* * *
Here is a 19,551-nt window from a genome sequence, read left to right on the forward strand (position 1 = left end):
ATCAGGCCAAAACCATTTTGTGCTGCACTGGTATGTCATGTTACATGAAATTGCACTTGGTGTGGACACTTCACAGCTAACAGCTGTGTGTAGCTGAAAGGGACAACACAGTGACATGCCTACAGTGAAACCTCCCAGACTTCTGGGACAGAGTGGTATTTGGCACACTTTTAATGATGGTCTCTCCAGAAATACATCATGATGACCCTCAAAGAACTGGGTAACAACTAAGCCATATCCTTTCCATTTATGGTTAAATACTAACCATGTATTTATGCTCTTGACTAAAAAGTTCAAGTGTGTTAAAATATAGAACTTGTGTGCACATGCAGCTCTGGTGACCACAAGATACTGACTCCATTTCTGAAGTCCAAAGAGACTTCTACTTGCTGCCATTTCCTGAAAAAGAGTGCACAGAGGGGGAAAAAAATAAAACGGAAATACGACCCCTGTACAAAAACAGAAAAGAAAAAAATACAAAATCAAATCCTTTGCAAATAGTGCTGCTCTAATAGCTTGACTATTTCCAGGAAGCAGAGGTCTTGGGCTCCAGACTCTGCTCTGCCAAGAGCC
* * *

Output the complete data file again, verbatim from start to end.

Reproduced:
Here is a 19,551-nt window from a genome sequence, read left to right on the forward strand (position 1 = left end):
ATCAGGCCAAAACCATTTTGTGCTGCACTGGTATGTCATGTTACATGAAATTGCACTTGGTGTGGACACTTCACAGCTAACAGCTGTGTGTAGCTGAAAGGGACAACACAGTGACATGCCTACAGTGAAACCTCCCAGACTTCTGGGACAGAGTGGTATTTGGCACACTTTTAATGATGGTCTCTCCAGAAATACATCATGATGACCCTCAAAGAACTGGGTAACAACTAAGCCATATCCTTTCCATTTATGGTTAAATACTAACCATGTATTTATGCTCTTGACTAAAAAGTTCAAGTGTGTTAAAATATAGAACTTGTGTGCACATGCAGCTCTGGTGACCACAAGATACTGACTCCATTTCTGAAGTCCAAAGAGACTTCTACTTGCTGCCATTTCCTGAAAAAGAGTGCACAGAGGGGGAAAAAAATAAAACGGAAATACGACCCCTGTACAAAAACAGAAAAGAAAAAAATACAAAATCAAATCCTTTGCAAATAGTGCTGCTCTAATAGCTTGACTATTTCCAGGAAGCAGAGGTCTTGGGCTCCAGACTCTGCTCTGCCAAGAGCC